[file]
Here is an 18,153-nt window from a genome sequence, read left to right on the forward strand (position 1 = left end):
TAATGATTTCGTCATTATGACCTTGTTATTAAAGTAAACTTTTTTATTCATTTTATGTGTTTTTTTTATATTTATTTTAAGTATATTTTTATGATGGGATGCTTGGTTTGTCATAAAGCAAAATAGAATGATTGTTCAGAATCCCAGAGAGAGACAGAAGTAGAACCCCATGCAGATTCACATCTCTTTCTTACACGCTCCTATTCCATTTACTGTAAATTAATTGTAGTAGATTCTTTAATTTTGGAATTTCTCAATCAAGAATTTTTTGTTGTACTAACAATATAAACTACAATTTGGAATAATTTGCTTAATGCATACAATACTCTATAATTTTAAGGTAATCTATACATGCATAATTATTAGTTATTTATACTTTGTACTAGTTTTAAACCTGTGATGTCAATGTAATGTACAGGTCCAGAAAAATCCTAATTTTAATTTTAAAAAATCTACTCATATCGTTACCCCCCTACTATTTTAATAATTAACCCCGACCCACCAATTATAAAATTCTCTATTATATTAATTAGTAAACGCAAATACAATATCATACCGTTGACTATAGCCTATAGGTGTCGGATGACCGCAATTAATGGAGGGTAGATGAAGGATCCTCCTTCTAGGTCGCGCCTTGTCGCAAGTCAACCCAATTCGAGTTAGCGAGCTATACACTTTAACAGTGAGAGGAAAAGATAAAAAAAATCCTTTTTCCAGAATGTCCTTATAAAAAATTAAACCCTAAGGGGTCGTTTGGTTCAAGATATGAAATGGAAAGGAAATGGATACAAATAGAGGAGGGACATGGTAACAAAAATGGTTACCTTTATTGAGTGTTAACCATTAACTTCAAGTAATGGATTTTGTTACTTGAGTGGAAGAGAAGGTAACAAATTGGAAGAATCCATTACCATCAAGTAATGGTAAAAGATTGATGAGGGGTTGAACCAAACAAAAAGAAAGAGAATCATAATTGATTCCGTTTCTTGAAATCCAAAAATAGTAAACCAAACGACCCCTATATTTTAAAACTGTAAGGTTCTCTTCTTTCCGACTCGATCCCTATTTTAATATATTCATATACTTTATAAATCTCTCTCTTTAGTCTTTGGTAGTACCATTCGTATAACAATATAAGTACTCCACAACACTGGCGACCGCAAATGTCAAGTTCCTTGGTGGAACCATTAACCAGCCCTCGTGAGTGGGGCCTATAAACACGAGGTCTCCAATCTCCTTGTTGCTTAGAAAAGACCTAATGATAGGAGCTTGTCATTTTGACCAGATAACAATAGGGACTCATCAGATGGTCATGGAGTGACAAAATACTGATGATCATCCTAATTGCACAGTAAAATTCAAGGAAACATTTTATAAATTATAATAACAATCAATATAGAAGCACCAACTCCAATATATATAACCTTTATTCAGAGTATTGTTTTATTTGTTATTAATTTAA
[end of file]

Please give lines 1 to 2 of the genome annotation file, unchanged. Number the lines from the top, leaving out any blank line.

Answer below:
Here is an 18,153-nt window from a genome sequence, read left to right on the forward strand (position 1 = left end):
TAATGATTTCGTCATTATGACCTTGTTATTAAAGTAAACTTTTTTATTCATTTTATGTGTTTTTTTTATATTTATTTTAAGTATATTTTTATGATGGGATGCTTGGTTTGTCATAAAGCAAAATAGAATGATTGTTCAGAATCCCAGAGAGAGACAGAAGTAGAACCCCATGCAGATTCACATCTCTTTCTTACACGCTCCTATTCCATTTACTGTAAATTAATTGTAGTAGATTCTTTAATTTTGGAATTTCTCAATCAAGAATTTTTTGTTGTACTAACAATATAAACTACAATTTGGAATAATTTGCTTAATGCATACAATACTCTATAATTTTAAGGTAATCTATACATGCATAATTATTAGTTATTTATACTTTGTACTAGTTTTAAACCTGTGATGTCAATGTAATGTACAGGTCCAGAAAAATCCTAATTTTAATTTTAAAAAATCTACTCATATCGTTACCCCCCTACTATTTTAATAATTAACCCCGACCCACCAATTATAAAATTCTCTATTATATTAATTAGTAAACGCAAATACAATATCATACCGTTGACTATAGCCTATAGGTGTCGGATGACCGCAATTAATGGAGGGTAGATGAAGGATCCTCCTTCTAGGTCGCGCCTTGTCGCAAGTCAACCCAATTCGAGTTAGCGAGCTATACACTTTAACAGTGAGAGGAAAAGATAAAAAAAATCCTTTTTCCAGAATGTCCTTATAAAAAATTAAACCCTAAGGGGTCGTTTGGTTCAAGATATGAAATGGAAAGGAAATGGATACAAATAGAGGAGGGACATGGTAACAAAAATGGTTACCTTTATTGAGTGTTAACCATTAACTTCAAGTAATGGATTTTGTTACTTGAGTGGAAGAGAAGGTAACAAATTGGAAGAATCCATTACCATCAAGTAATGGTAAAAGATTGATGAGGGGTTGAACCAAACAAAAAGAAAGAGAATCATAATTGATTCCGTTTCTTGAAATCCAAAAATAGTAAACCAAACGACCCCTATATTTTAAAACTGTAAGGTTCTCTTCTTTCCGACTCGATCCCTATTTTAATATATTCATATACTTTATAAATCTCTCTCTTTAGTCTTTGGTAGTACCATTCGTATAACAATATAAGTACTCCACAACACTGGCGACCGCAAATGTCAAGTTCCTTGGTGGAACCATTAACCAGCCCTCGTGAGTGGGGCCTATAAACACGAGGTCTCCAATCTCCTTGTTGCTTAGAAAAGACCTAATGATAGGAGCTTGTCATTTTGACCAGATAACAATAGGGACTCATCAGATGGTCATGGAGTGACAAAATACTGATGATCATCCTAATTGCACAGTAAAATTCAAGGAAACATTTTATAAATTATAATAACAATCAATATAGAAGCACCAACTCCAATATATATAACCTTTATTCAGAGTATTGTTTTATTTGTTATTAATTTAA